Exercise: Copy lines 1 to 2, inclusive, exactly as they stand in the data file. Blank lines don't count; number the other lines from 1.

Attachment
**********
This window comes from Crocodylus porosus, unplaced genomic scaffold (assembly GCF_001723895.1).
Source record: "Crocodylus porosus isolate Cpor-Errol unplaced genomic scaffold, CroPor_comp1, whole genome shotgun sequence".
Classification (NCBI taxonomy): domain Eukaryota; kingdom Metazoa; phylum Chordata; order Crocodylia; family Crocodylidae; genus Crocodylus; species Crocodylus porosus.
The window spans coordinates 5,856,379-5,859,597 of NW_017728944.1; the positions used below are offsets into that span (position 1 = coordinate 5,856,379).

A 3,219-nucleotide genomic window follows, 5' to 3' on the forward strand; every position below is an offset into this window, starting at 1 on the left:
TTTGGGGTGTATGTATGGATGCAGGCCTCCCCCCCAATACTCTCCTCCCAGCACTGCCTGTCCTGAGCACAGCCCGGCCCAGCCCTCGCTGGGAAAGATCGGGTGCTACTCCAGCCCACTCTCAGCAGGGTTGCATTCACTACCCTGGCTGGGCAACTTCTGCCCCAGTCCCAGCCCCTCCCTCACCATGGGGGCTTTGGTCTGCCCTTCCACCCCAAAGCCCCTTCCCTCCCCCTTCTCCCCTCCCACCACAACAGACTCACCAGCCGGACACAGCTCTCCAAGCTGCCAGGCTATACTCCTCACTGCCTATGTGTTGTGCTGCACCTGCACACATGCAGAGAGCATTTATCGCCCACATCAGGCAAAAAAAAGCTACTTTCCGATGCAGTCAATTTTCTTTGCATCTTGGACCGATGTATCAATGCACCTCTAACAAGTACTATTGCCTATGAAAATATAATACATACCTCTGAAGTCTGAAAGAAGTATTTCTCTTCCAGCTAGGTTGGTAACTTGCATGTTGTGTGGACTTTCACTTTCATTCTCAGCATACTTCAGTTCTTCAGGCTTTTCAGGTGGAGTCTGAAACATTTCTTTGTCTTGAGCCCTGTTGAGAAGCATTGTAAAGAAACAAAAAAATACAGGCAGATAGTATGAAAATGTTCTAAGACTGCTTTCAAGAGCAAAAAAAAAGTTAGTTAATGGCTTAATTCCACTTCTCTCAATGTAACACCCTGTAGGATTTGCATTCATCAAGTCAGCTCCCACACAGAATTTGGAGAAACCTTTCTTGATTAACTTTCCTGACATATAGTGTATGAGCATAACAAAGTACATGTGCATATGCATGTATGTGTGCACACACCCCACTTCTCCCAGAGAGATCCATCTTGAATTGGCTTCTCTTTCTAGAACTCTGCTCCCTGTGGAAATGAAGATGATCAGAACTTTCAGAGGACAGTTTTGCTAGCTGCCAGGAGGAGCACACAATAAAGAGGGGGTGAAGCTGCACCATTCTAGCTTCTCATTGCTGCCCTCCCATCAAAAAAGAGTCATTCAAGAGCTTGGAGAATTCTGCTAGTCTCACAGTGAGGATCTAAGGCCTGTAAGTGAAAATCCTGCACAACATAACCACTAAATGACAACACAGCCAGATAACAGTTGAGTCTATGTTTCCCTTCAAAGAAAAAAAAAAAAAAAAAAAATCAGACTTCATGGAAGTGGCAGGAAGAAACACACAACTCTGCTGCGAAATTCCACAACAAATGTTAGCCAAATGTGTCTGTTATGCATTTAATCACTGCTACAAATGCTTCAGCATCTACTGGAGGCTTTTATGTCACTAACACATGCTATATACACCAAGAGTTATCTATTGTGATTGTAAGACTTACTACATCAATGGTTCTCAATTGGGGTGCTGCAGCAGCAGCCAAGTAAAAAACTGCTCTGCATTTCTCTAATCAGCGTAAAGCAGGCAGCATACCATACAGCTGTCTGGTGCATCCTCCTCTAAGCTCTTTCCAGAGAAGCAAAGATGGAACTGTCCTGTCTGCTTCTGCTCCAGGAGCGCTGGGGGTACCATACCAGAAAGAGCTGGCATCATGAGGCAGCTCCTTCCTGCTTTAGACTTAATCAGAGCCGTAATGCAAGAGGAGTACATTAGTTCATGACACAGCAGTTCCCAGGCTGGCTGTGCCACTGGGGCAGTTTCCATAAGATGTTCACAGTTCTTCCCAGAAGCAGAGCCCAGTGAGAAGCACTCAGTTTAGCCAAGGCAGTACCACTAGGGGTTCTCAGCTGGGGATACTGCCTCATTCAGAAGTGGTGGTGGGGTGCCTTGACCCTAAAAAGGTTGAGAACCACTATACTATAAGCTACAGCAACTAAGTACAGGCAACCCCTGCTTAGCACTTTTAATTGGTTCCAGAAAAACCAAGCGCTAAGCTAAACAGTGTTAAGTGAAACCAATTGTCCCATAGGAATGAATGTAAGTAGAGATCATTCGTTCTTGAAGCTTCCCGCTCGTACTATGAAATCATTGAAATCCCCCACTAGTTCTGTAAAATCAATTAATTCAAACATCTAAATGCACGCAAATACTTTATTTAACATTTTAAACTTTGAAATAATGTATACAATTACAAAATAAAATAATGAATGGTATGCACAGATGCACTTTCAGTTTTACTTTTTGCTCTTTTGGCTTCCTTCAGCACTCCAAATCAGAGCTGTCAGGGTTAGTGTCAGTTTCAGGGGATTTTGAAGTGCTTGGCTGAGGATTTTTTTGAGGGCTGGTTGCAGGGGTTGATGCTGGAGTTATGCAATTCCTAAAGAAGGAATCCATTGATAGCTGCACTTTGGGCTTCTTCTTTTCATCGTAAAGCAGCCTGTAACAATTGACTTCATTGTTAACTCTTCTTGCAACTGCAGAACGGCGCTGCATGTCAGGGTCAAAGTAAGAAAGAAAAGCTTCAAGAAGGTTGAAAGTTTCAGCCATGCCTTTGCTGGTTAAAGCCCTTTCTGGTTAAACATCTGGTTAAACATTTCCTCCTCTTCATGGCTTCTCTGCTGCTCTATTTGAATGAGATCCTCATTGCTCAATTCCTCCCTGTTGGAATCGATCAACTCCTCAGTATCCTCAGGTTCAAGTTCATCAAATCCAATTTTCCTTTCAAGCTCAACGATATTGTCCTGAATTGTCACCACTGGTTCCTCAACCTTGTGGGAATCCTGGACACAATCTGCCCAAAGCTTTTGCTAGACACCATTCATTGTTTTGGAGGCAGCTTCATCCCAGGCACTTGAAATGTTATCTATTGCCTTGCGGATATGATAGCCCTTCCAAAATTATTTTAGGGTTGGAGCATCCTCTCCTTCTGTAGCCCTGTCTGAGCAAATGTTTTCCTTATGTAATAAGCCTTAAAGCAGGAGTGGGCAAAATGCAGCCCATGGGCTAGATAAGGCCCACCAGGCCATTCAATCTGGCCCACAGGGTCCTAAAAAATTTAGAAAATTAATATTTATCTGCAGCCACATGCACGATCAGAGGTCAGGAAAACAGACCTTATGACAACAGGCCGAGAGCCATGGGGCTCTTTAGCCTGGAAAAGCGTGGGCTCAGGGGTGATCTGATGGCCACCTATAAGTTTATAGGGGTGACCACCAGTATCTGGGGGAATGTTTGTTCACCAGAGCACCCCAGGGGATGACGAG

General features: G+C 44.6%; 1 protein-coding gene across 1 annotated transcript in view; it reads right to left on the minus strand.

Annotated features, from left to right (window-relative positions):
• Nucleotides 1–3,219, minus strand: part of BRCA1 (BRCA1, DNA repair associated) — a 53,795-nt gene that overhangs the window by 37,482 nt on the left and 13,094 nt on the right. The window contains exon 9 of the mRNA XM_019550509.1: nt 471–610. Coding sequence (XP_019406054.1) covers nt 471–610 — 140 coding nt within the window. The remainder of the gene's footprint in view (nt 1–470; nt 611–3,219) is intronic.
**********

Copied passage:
This window comes from Crocodylus porosus, unplaced genomic scaffold (assembly GCF_001723895.1).
Source record: "Crocodylus porosus isolate Cpor-Errol unplaced genomic scaffold, CroPor_comp1, whole genome shotgun sequence".